The Student News Site of Taipei American School




Beyond the Food Labels


This article is a part of Foodie’s Central – a series dedicated to taking an in-depth look into what goes in our body. 
Other articles in this series:

[dropcap size=small]T[/dropcap]his summer I was walking through the drink section of Target trying to choose between the Tropicana Pomegranate blueberry Punch and the Peach coconut water.
As I carefully compared the two drinks, one indistinct piece of print on the front of the labels caught my eye: “contains real fruit juices.”
As I walked around the store this question ran through my head: When did our society come to a point where we might have to question whether bottles of juice contain real fruit or not? Exploring the aisles a little more, I was shocked to see a similar statement printed on boxes everywhere: Contains real cheese, made with real fruit, not artificial preservatives.
On nearly every item of packaged food was a disclaimer assuring me that the snack inside wasn’t completely a product of some chemical manipulation by men in white lab coats, and that there really might be something resembling real food inside.
This summer, StuGov had its members read the book Omnivores Dilemma by Michael Pollan, which describes the increasingly hard to answer question “what are we eating.” I am reminded of a scene when the author asks his son [Isaac] about the meal he is eating:
“McDonald’s has reformulated the nugget with white meat…When I asked Isaac if the new nugget tasted more like chicken than the old ones, he seemed baffled by the question. ‘No, they taste like what they are, which is nuggets…duh’”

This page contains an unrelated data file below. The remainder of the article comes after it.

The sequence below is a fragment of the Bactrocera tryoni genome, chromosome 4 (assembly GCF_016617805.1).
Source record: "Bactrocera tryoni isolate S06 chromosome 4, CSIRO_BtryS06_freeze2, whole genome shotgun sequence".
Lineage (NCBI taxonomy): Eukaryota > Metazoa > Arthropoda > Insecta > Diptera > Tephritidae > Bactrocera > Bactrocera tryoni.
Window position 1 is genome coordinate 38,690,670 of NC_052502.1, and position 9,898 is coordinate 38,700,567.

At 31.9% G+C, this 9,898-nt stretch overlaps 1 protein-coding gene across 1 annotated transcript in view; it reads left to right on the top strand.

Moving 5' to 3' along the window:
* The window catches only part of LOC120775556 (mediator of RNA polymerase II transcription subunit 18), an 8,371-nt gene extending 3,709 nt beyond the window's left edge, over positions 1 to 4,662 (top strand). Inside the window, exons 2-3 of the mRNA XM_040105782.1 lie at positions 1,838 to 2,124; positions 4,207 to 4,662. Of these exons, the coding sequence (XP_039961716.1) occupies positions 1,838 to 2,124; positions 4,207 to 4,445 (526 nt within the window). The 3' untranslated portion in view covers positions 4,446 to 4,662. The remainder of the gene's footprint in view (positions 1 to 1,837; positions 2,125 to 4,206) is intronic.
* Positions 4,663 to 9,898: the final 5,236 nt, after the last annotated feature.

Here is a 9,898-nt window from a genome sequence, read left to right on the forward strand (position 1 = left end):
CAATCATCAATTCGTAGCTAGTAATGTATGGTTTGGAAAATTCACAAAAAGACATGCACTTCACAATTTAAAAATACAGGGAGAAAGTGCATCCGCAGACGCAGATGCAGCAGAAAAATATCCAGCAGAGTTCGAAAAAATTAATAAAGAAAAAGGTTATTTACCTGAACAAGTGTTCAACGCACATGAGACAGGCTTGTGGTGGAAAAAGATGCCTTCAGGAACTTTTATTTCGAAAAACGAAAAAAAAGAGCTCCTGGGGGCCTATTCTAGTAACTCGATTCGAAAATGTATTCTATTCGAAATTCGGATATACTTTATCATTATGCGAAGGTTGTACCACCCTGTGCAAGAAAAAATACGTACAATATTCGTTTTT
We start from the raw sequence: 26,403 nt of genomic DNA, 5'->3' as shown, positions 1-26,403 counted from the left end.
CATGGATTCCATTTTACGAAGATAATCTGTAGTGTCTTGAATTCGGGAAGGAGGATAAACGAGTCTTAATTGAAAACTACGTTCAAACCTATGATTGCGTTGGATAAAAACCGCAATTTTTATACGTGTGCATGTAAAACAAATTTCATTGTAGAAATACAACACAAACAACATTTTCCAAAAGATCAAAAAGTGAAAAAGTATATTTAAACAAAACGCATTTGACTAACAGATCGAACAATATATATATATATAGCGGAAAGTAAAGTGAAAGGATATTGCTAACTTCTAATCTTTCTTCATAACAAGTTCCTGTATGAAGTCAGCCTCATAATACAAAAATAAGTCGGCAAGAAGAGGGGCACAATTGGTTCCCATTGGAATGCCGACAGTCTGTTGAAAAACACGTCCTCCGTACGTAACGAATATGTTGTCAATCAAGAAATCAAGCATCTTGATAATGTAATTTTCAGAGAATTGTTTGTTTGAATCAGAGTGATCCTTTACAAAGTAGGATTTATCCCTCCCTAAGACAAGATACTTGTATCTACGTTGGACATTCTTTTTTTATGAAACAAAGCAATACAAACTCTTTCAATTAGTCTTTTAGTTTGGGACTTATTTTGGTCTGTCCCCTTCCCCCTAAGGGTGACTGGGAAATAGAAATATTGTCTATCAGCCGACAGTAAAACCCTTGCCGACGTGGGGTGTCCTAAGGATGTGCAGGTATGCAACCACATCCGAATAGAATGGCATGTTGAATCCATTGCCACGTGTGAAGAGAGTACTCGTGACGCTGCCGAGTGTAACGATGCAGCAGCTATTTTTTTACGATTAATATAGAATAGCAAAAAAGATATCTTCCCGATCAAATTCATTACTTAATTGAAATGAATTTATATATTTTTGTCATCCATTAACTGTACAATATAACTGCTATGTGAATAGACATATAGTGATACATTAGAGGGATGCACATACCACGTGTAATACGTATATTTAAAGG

Isaac isn’t alone in his thinking, and it’s not an irrational thought process either. For many of us, many of our favorite snacks like chicken nuggets, instant noodles, or Oreos have been around forever, and they’ve become to us their own distinct flavors which we can’t trace back to something grown from the earth like an apple or an orange. We can’t claim to say exactly what they taste like. If I were asked the dubious question, “what does an Oreo taste like?” I would be just as inclined to quizzically answer, “… and Oreo?”
We take for granted that the things we eat are made of real ingredients. We forget that what we put into our mouths and swallow will affect our health and happiness.
I don’t mean to preach. You don’t have to convert to organic veganism or throw away all your boxes of pop-tarts. But we ought to be more conscious of something so important to our bodies. We shouldn’t settle for “contains real fruit juice.” I hope that someday fruit juice will just be fruit juice.

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